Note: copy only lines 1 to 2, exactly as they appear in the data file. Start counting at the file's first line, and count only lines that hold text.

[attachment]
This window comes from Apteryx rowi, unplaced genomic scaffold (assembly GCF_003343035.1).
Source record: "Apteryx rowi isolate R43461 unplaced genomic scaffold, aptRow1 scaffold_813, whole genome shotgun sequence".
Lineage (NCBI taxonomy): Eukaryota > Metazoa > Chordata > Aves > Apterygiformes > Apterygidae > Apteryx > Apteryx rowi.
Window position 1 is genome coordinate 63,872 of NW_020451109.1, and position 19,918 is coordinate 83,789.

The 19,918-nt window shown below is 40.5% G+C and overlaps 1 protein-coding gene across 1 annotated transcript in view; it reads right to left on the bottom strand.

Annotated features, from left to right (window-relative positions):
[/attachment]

This window comes from Apteryx rowi, unplaced genomic scaffold (assembly GCF_003343035.1).
Source record: "Apteryx rowi isolate R43461 unplaced genomic scaffold, aptRow1 scaffold_813, whole genome shotgun sequence".